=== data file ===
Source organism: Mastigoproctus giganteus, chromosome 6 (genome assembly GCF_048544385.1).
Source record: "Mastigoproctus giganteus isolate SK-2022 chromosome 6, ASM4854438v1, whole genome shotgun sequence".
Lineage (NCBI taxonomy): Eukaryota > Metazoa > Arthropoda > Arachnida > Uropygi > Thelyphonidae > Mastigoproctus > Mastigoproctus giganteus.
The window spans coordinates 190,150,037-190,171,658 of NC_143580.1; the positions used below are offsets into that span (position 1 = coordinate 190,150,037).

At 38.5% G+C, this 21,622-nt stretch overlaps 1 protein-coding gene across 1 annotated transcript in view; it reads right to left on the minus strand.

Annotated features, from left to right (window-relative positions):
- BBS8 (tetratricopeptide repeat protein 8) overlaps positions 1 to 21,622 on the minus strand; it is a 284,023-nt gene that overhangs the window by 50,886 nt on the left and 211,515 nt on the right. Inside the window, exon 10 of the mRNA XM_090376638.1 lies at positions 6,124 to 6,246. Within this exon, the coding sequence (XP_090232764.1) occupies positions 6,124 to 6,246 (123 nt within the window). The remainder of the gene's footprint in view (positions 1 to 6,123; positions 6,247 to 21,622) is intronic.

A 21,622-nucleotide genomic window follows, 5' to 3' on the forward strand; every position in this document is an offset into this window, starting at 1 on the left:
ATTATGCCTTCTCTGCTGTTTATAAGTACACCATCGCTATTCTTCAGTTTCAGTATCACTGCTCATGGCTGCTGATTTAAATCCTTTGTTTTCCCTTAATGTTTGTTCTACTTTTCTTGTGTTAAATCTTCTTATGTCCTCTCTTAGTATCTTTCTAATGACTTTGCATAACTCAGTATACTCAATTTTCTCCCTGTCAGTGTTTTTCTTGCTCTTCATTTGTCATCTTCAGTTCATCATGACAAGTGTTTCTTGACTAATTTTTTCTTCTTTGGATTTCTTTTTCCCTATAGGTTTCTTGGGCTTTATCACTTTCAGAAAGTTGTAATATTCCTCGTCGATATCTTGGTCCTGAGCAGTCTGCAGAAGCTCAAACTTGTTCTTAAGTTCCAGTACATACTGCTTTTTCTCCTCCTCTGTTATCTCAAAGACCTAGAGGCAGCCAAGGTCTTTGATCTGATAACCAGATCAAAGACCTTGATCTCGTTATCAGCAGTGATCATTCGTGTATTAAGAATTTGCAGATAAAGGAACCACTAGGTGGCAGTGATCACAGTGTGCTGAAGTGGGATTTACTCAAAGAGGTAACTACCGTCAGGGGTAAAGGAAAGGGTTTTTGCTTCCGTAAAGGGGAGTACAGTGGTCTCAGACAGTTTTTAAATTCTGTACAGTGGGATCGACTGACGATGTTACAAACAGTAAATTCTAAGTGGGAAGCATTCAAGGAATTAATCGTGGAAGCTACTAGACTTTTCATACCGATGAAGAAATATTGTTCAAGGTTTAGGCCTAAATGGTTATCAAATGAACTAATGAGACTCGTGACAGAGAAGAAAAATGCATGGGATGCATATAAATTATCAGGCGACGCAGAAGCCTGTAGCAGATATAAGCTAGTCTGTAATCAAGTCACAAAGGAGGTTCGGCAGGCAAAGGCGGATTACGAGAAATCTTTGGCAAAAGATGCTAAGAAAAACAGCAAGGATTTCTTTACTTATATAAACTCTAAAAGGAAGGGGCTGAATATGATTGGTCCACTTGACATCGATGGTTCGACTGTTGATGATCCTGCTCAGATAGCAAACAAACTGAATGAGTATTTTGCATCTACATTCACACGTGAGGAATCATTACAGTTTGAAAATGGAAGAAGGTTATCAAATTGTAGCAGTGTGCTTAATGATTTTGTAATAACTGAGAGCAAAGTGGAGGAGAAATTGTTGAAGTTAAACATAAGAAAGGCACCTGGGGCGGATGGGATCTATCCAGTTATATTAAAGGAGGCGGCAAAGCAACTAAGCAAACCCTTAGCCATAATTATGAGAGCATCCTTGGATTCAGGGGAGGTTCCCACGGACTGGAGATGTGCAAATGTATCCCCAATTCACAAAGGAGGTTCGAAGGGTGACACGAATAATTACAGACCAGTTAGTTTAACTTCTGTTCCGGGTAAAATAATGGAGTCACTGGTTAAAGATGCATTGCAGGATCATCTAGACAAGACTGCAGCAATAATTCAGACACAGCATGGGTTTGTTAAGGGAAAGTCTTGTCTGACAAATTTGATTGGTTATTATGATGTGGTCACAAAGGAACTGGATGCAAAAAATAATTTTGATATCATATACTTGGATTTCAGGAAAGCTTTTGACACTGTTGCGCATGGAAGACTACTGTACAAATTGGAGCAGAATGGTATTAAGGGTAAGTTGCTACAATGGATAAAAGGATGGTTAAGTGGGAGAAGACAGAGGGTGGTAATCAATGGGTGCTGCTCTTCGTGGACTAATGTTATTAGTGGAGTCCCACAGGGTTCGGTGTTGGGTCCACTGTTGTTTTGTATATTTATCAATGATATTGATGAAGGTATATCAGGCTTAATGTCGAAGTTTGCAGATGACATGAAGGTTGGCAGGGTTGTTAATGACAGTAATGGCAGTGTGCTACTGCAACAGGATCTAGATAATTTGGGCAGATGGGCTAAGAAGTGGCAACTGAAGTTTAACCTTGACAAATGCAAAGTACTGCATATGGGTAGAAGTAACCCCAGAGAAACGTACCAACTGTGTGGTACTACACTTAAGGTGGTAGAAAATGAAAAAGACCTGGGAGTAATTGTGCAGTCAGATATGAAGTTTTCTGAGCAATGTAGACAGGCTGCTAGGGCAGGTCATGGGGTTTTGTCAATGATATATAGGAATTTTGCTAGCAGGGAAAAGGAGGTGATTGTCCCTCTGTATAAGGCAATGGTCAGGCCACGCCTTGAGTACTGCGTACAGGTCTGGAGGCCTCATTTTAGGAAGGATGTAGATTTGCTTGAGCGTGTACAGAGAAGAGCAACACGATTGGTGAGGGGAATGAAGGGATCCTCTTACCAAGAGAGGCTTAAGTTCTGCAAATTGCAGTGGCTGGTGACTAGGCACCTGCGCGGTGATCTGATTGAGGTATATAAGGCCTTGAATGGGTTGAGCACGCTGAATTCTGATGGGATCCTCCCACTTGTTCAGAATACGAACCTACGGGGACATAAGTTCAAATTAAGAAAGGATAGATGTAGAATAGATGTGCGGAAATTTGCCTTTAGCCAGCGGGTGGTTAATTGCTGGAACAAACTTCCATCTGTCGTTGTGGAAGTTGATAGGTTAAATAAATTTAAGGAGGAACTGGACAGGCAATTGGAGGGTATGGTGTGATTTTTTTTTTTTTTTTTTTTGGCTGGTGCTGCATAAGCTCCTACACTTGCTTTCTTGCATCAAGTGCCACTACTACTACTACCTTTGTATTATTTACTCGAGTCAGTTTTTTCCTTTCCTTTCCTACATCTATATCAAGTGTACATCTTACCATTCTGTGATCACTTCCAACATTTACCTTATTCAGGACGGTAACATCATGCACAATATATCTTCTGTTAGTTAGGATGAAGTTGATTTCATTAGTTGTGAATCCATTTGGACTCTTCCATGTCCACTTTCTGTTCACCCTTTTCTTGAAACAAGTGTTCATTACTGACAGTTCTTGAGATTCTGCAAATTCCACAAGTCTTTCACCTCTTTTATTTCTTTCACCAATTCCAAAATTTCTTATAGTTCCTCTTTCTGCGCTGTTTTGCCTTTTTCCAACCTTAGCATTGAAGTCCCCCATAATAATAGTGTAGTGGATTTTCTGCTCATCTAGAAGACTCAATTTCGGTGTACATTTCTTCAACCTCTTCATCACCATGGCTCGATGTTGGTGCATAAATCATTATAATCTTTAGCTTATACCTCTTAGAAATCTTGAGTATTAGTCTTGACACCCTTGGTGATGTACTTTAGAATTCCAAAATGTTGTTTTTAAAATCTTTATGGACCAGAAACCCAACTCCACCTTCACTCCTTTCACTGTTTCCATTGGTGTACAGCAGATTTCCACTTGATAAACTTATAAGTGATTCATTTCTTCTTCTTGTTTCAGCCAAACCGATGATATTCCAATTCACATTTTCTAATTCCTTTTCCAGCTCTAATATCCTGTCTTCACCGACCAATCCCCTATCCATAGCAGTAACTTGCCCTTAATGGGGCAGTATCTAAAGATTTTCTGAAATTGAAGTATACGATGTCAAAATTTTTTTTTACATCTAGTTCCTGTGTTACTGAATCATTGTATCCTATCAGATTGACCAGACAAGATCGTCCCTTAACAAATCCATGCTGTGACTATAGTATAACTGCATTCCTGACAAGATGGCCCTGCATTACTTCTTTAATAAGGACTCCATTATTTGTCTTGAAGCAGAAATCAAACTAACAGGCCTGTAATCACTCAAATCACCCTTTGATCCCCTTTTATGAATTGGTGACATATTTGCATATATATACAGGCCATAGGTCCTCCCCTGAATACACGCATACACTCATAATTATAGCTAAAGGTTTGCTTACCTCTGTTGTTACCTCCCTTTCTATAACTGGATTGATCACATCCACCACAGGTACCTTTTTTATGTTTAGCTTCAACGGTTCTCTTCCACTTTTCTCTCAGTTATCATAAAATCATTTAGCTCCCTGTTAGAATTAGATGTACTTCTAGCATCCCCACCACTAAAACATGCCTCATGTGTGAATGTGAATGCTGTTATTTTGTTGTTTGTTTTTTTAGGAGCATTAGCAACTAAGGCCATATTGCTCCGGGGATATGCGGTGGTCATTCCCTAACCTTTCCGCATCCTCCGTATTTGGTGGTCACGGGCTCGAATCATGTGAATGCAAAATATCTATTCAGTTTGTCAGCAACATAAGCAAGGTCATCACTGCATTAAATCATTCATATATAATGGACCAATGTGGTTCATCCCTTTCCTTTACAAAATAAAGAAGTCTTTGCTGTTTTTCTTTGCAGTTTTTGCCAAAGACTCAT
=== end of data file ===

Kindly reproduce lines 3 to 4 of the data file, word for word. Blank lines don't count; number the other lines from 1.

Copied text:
Lineage (NCBI taxonomy): Eukaryota > Metazoa > Arthropoda > Arachnida > Uropygi > Thelyphonidae > Mastigoproctus > Mastigoproctus giganteus.
The window spans coordinates 190,150,037-190,171,658 of NC_143580.1; the positions used below are offsets into that span (position 1 = coordinate 190,150,037).